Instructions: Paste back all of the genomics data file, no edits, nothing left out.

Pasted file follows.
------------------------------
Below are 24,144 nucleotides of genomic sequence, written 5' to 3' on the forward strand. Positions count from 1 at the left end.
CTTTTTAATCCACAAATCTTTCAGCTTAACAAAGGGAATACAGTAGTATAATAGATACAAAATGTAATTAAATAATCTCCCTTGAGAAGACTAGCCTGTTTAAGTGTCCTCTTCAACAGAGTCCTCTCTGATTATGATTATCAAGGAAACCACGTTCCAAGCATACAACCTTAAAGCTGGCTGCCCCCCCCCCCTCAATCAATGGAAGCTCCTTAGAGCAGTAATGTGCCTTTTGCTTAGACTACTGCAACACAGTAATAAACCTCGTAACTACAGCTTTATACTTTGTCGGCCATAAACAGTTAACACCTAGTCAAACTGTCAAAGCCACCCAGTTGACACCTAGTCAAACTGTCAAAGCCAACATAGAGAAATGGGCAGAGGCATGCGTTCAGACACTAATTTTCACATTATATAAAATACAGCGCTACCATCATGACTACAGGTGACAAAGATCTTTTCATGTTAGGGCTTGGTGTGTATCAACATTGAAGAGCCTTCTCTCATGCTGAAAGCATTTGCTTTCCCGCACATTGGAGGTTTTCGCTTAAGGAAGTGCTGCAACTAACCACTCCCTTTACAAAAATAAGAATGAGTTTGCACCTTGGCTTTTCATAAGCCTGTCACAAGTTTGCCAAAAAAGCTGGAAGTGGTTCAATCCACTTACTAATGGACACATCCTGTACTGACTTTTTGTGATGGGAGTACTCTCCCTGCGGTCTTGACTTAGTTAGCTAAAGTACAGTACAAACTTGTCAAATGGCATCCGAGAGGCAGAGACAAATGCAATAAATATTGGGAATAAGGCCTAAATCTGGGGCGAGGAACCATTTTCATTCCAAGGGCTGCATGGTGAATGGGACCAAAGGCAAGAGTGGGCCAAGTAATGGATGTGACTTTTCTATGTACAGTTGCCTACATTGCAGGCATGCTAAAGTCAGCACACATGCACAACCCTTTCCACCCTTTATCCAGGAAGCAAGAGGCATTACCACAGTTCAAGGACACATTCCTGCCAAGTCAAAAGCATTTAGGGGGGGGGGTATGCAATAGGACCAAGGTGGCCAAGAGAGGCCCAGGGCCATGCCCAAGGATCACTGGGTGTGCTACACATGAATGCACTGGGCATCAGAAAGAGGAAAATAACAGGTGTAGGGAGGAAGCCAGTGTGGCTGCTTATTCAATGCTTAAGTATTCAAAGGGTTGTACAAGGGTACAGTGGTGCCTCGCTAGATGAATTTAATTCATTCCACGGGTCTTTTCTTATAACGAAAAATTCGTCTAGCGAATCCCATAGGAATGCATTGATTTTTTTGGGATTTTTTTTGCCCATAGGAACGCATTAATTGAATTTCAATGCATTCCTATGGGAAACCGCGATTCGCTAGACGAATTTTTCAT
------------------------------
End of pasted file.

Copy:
Below are 24,144 nucleotides of genomic sequence, written 5' to 3' on the forward strand. Positions count from 1 at the left end.
CTTTTTAATCCACAAATCTTTCAGCTTAACAAAGGGAATACAGTAGTATAATAGATACAAAATGTAATTAAATAATCTCCCTTGAGAAGACTAGCCTGTTTAAGTGTCCTCTTCAACAGAGTCCTCTCTGATTATGATTATCAAGGAAACCACGTTCCAAGCATACAACCTTAAAGCTGGCTGCCCCCCCCCCCTCAATCAATGGAAGCTCCTTAGAGCAGTAATGTGCCTTTTGCTTAGACTACTGCAACACAGTAATAAACCTCGTAACTACAGCTTTATACTTTGTCGGCCATAAACAGTTAACACCTAGTCAAACTGTCAAAGCCACCCAGTTGACACCTAGTCAAACTGTCAAAGCCAACATAGAGAAATGGGCAGAGGCATGCGTTCAGACACTAATTTTCACATTATATAAAATACAGCGCTACCATCATGACTACAGGTGACAAAGATCTTTTCATGTTAGGGCTTGGTGTGTATCAACATTGAAGAGCCTTCTCTCATGCTGAAAGCATTTGCTTTCCCGCACATTGGAGGTTTTCGCTTAAGGAAGTGCTGCAACTAACCACTCCCTTTACAAAAATAAGAATGAGTTTGCACCTTGGCTTTTCATAAGCCTGTCACAAGTTTGCCAAAAAAGCTGGAAGTGGTTCAATCCACTTACTAATGGACACATCCTGTACTGACTTTTTGTGATGGGAGTACTCTCCCTGCGGTCTTGACTTAGTTAGCTAAAGTACAGTACAAACTTGTCAAATGGCATCCGAGAGGCAGAGACAAATGCAATAAATATTGGGAATAAGGCCTAAATCTGGGGCGAGGAACCATTTTCATTCCAAGGGCTGCATGGTGAATGGGACCAAAGGCAAGAGTGGGCCAAGTAATGGATGTGACTTTTCTATGTACAGTTGCCTACATTGCAGGCATGCTAAAGTCAGCACACATGCACAACCCTTTCCACCCTTTATCCAGGAAGCAAGAGGCATTACCACAGTTCAAGGACACATTCCTGCCAAGTCAAAAGCATTTAGGGGGGGGGGTATGCAATAGGACCAAGGTGGCCAAGAGAGGCCCAGGGCCATGCCCAAGGATCACTGGGTGTGCTACACATGAATGCACTGGGCATCAGAAAGAGGAAAATAACAGGTGTAGGGAGGAAGCCAGTGTGGCTGCTTATTCAATGCTTAAGTATTCAAAGGGTTGTACAAGGGTACAGTGGTGCCTCGCTAGATGAATTTAATTCATTCCACGGGTCTTTTCTTATAACGAAAAATTCGTCTAGCGAATCCCATAGGAATGCATTGATTTTTTTGGGATTTTTTTTGCCCATAGGAACGCATTAATTGAATTTCAATGCATTCCTATGGGAAACCGCGATTCGCTAGACGAATTTTTCAT